by means of data which Utterback (1936) and Jorgensen and Utterback (1939) have published. Utterback attempted to determine the extinction coefficients within spectral bands as narrow as possible, and has assigned the observed coefficients to distinct wave lengths, but it should be understood that the wave length actually stands for a spectral band of definite width. He has made numerous observations in the shallow waters near islands in the inner part of Juan de Fuca Strait and at four stations in the open oceanic waters off the coast of Washington, and these can be considered typical of coastal and oceanic water, respectively. Table 22 contains the absorption coefficients of pure water at the wave lengths used by Utterback, the minimum, average, and maximum extinction coefficients observed in oceanic water, and the minimum, average, and maximum coefficients observed in coastal water. The minimum and maximum coefficients have all been computed from the four lowest and the four highest values in each group. The data in table 22 are represented in fig. 20. In the clearest oceanic water the extinction coefficients were only twice those of pure water and the average values were four to five times the latter, whereas the maximum values were up to ten times as great. In the coastal waters the minimum values were up to sixteen times greater than the absorption coefficients of pure water, the average values were up to twenty-four times as great, and the maximum values were up to thirty-four times as great. The increase of the extinction coefficients, however, varied widely in the different parts of the spectrum and was much greater for shorter wave lengths than for longer.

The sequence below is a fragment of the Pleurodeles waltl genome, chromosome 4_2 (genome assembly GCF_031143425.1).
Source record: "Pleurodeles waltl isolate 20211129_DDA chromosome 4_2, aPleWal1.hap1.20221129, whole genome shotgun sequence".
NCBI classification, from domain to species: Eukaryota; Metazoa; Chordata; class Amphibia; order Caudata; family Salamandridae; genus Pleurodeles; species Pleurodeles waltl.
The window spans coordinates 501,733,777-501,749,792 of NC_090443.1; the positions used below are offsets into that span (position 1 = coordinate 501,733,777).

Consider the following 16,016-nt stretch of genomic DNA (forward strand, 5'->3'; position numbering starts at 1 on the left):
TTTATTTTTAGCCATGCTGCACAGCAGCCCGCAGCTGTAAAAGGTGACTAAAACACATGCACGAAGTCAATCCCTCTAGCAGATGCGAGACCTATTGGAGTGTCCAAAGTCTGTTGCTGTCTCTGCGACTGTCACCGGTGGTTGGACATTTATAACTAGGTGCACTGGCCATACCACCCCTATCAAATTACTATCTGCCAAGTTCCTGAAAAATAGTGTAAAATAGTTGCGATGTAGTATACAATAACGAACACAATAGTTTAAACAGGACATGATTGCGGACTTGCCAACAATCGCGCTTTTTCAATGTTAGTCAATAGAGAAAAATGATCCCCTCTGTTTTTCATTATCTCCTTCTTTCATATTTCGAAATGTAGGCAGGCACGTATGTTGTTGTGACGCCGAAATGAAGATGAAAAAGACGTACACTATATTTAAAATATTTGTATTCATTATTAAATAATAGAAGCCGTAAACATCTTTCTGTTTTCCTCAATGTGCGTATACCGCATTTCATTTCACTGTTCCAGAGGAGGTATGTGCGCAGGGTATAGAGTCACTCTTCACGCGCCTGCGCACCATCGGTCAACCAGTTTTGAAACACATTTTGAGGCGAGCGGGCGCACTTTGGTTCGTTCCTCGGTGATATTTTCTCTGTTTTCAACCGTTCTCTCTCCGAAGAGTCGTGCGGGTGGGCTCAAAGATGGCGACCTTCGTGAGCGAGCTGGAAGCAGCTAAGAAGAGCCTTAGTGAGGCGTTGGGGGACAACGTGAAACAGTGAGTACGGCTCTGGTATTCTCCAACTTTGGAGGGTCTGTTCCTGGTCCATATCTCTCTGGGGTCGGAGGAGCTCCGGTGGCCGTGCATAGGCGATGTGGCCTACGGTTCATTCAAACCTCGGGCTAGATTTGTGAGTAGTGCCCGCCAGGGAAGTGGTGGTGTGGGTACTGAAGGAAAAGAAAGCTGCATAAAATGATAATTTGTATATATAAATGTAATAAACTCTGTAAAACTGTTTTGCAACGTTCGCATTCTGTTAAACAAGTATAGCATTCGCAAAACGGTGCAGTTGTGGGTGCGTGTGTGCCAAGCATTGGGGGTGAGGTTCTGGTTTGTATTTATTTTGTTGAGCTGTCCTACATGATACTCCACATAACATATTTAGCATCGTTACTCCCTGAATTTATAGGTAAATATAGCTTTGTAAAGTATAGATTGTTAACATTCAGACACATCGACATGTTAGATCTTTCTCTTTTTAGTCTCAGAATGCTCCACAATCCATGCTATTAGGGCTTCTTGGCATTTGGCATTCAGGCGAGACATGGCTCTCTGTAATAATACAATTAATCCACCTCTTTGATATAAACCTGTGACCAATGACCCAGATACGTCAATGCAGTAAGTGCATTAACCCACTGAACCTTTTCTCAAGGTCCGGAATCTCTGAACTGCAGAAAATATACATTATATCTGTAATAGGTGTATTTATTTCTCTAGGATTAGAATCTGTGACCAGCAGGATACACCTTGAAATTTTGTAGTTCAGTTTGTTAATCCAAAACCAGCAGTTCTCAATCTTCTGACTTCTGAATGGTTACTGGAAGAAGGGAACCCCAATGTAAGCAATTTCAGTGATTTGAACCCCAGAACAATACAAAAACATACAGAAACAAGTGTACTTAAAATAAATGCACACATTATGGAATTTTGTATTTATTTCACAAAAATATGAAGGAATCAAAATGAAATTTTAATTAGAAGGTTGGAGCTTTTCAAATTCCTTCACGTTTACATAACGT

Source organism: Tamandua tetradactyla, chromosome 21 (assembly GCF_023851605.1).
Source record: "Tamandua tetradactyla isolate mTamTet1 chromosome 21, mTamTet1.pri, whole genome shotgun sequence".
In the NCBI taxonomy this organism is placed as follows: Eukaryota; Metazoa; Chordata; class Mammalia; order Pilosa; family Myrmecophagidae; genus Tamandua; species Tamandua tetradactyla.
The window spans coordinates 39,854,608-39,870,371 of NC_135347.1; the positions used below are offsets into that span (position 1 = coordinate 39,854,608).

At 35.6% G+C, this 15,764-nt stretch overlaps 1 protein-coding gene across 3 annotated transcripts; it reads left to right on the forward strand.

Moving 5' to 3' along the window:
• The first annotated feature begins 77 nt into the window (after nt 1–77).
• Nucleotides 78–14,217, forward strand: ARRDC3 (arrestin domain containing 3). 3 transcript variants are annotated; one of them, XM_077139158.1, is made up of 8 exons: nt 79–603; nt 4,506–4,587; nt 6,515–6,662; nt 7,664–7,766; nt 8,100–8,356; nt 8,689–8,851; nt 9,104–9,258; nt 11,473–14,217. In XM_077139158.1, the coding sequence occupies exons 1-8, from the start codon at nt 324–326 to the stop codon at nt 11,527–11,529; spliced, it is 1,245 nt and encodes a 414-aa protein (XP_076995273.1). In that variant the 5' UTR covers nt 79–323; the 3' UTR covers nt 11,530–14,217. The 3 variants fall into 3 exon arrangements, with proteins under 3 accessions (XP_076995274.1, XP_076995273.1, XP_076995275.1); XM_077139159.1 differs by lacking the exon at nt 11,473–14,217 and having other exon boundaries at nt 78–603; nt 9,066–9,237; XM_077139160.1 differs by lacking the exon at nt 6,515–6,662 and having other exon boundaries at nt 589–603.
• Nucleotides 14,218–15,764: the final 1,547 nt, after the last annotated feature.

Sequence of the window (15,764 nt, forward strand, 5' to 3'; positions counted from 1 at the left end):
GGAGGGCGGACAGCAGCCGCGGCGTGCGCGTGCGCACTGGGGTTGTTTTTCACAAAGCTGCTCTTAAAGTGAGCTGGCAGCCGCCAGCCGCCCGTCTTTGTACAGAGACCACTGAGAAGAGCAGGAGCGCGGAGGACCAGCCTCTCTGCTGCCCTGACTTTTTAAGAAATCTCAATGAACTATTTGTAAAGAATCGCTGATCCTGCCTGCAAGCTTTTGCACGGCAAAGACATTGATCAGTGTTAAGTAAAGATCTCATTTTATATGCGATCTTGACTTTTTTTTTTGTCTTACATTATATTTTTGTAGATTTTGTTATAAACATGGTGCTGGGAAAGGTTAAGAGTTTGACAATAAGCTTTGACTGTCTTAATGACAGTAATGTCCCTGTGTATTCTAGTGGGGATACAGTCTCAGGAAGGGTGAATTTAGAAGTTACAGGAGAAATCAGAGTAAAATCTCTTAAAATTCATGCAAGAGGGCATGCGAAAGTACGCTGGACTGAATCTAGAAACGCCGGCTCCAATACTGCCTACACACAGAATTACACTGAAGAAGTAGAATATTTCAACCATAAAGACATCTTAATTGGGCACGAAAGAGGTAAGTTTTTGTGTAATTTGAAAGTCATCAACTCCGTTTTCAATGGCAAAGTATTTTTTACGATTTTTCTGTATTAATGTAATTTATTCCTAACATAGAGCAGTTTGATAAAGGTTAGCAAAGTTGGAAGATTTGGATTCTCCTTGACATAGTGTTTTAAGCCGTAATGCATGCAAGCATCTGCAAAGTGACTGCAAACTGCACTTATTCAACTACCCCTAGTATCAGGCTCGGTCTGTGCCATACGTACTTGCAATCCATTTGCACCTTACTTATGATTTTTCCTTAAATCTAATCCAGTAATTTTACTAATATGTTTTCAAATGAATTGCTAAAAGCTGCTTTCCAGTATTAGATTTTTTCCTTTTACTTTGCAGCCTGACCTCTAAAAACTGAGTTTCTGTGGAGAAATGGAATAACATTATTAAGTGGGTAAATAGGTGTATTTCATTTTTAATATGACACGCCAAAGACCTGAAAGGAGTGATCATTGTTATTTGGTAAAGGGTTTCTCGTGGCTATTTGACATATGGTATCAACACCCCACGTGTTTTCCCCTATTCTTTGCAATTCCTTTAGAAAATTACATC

Type of water Wave length in μ